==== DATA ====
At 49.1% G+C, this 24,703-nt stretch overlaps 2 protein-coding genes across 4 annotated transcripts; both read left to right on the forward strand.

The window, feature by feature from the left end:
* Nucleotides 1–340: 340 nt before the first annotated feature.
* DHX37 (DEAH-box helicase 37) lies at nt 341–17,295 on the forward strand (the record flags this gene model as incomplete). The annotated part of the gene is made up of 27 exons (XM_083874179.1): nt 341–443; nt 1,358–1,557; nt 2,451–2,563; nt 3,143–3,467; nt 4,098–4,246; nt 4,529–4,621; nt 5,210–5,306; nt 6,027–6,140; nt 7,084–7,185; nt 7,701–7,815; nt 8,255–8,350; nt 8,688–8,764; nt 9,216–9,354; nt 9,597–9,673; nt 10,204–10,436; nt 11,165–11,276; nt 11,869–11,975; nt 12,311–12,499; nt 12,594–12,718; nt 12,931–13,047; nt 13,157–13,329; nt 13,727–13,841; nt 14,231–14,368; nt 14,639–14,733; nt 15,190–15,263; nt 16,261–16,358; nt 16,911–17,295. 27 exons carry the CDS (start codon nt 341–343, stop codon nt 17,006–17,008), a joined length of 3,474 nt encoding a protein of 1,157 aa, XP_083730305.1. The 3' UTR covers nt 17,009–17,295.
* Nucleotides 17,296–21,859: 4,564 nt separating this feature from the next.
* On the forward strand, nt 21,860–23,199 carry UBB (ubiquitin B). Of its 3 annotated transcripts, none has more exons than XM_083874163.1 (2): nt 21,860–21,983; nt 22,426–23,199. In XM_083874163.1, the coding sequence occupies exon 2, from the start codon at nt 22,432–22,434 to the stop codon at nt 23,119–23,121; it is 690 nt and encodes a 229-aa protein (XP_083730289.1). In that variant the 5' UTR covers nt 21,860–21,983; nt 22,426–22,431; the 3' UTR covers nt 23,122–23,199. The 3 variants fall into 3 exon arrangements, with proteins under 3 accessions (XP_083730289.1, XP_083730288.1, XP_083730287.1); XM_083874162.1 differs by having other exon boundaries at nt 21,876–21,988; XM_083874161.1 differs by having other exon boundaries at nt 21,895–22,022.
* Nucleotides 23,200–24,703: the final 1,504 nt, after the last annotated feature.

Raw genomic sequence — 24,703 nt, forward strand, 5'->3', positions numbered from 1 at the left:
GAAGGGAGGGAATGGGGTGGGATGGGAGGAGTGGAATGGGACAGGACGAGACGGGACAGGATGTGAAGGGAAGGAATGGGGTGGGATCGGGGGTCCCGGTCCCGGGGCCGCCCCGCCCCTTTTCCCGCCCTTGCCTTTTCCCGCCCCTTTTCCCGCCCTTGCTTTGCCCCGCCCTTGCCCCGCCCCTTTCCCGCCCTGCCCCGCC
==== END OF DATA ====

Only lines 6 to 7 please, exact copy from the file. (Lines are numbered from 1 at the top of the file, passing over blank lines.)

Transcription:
* On the forward strand, nt 21,860–23,199 carry UBB (ubiquitin B). Of its 3 annotated transcripts, none has more exons than XM_083874163.1 (2): nt 21,860–21,983; nt 22,426–23,199. In XM_083874163.1, the coding sequence occupies exon 2, from the start codon at nt 22,432–22,434 to the stop codon at nt 23,119–23,121; it is 690 nt and encodes a 229-aa protein (XP_083730289.1). In that variant the 5' UTR covers nt 21,860–21,983; nt 22,426–22,431; the 3' UTR covers nt 23,122–23,199. The 3 variants fall into 3 exon arrangements, with proteins under 3 accessions (XP_083730289.1, XP_083730288.1, XP_083730287.1); XM_083874162.1 differs by having other exon boundaries at nt 21,876–21,988; XM_083874161.1 differs by having other exon boundaries at nt 21,895–22,022.
* Nucleotides 23,200–24,703: the final 1,504 nt, after the last annotated feature.